Pheochromocytoma is a rare tumor of the adrenal medulla that secretes substances called catecholamines.
The adrenal glands are a pair of small glands sitting on the top of the kidneys. An adrenal gland is made up of two parts, the outer cortex and the inner medulla. The outer cortex is responsible for secreting various substances like corticosteroids
and aldosterone which are of vital importance. The inner medulla also secretes important chemicals called catecholamines. These include adrenaline, noradrenaline and dopamine
, which are again of vital importance. Adrenaline and noradrenaline are secreted at times of stress and are responsible for changes in the body that give rise to the ‘fight or flight’ response.
Pheochromocytoma produces excess catecholamines, thereby bringing about several unwanted effects. Pheochromocytomas also appear as a part of the genetic syndromes, neurofibromatosis type 1
, von Hippel-Lindau disease (VHL disease) and multiple endocrine neoplasia type 2.
In addition to the adrenal gland, catecholamine-secreting tumors may also sometimes arise from sympathetic nerves at various sites of the body. These are referred to as paragangliomas.
What are the Causes of Pheochromocytoma?
The exact cause of pheochromocytoma is not know
n, though genetic factors may be responsible. Several genes have been associated with the development of pheochromocytoma. As mentioned above, pheochromocytoma also occurs as a part of certain genetic syndromes.
What are the Symptoms and Signs of Pheochromocytoma?
In several cases, pheochromocytoma does not cause any symptoms and is diagnosed only when the patient undergoes imaging tests for some other condition.
In general, symptoms and signs of pheochromocytoma are because of the high levels of catecholamines and their exaggerated effect on the various body systems. Symptoms appear in bouts as and when excess catecholamines are released into the blood. These episodes may be triggered by change in position, while passing urine etc. Symptoms include:
- High blood pressure; the high blood pressure may not respond to usual medication treatment.
- Bouts of headache, palpitations and excessive sweating
- Digestive tract problems like nausea, pain in abdomen and constipation
- Weight loss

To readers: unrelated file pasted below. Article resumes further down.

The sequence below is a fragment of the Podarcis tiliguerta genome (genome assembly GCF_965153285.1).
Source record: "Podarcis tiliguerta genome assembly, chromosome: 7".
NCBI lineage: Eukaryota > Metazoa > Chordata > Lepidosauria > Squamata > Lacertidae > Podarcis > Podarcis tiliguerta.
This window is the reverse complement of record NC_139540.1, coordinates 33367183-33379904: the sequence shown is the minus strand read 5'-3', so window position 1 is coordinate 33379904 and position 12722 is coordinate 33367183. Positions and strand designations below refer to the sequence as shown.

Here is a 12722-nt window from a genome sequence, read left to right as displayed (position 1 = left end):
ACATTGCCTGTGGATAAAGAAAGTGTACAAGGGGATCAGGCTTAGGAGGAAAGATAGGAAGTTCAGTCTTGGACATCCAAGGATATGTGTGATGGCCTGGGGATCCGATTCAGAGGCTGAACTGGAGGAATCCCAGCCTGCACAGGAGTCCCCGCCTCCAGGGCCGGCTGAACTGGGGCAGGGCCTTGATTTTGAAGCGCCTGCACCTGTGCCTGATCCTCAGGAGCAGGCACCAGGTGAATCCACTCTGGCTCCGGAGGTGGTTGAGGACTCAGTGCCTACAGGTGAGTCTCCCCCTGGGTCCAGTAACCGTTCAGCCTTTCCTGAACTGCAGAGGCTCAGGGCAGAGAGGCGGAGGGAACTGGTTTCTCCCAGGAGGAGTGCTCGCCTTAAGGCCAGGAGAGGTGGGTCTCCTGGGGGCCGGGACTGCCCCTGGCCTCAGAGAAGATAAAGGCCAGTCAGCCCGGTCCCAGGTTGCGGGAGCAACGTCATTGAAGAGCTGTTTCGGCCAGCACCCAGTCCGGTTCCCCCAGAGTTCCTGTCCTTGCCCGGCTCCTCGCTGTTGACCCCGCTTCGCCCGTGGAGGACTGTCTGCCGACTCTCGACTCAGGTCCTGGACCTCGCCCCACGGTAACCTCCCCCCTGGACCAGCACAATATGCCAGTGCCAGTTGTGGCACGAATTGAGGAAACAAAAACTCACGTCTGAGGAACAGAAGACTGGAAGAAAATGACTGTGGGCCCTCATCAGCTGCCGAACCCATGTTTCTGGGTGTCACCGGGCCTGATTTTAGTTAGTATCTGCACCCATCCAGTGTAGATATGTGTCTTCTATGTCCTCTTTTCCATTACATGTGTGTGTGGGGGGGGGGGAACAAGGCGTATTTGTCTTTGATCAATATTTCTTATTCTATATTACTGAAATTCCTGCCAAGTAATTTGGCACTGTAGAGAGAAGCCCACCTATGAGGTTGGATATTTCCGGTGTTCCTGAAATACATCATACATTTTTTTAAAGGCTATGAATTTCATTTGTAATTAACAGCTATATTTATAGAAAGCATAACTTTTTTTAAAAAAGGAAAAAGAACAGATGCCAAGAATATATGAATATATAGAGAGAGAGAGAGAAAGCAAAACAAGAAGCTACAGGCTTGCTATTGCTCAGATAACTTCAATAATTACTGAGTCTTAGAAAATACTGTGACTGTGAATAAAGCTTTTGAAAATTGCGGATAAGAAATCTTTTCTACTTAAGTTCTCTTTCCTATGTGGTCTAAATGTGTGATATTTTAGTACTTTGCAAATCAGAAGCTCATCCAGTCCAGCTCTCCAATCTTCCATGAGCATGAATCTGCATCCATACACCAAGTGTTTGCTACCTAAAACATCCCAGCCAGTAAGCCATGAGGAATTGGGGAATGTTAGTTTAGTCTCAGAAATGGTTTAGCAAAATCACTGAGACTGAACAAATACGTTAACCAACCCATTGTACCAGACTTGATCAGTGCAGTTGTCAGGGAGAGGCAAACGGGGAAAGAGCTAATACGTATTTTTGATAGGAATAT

- Features of diabetes like high blood sugar, excessive urination and excessive thirst
- Anxiety with pale skin and panic attacks
The blood pressure can rise high enough to cause stroke
, cardiac arrhythmias, blindness and other life-threatening complications.
Features of other genetic conditions may be present. For example, a patient of neurofibromatosis may have swellings along the nerves under the skin and café au lait spots on the skin.
How to Diagnose Pheochromocytoma?
Testing for pheochromocytoma is primarily carried out through blood and urine tests. The levels of catecholamines are increased in the blood and urine of patients with pheochromocytoma. The catecholamines are converted into inactive substances called metanephrine and normetanephrine by enzymes in the body. Therefore, in pheochromocytoma, the level of these inactive substances is also increased, which can be detected in blood and urine tests. Urine tests are conducted on 24-hour sample. The patient is advised to avoid certain drugs like tricyclic antidepressants and acetaminophen
5 days prior to the test since these can interfere with the result.
Blood glucose levels may be altered which can be detected in blood tests.
Imaging tests, which are used in the diagnosis as well as to detect spread of the tumor, are:
- CT scan
- MRI which is a preferred test in pregnant women and in children
- Imaging tests using radioactive substances. These include 123I-MIBG or 131I-MIBG scintigraphy, 111In-somatostatin receptor scintigraphy, 18F-FDG PET, and 18F-DOPA PET
Other tests may be carried out to rule out conditions that are normally associated with pheochromocytoma when it occurs as a part of genetic syndromes.
How do you Treat Pheochromocytoma?
Since the catecholamines bring about their effect by acting on specific sites called alpha and beta receptors, drugs that block their action on these receptors can bring about control of symptoms. Initial treatment should be with an alpha blocker like phenoxybenzamine
. This should be followed by the addition of a beta blocker like propranolol. Other anti-hypertensive
drugs can be used in addition if these drugs are unable to control the blood pressure.
The definitive treatment of pheochromocytoma is through surgery. Before surgery, the blood pressure should be brought under control. Surgery with laparoscopy is preferred to open surgery. Blood pressure can fluctuate during the surgery, and should be closely monitored. Patients should undergo regular follow-ups after the surgery to detect recurrences of the tumor if any.
In addition to surgery, very advanced cases of pheochromocytoma may be administered radiotherapy or chemotherapy
Prevention of Pheochromocytoma
Since genes play a role in the development of pheochromocytoma, genetic testing to identify individuals at risk could help to diagnose the condition early. This will ensure early treatment before the cancer has spread and a better prognosis for the patient.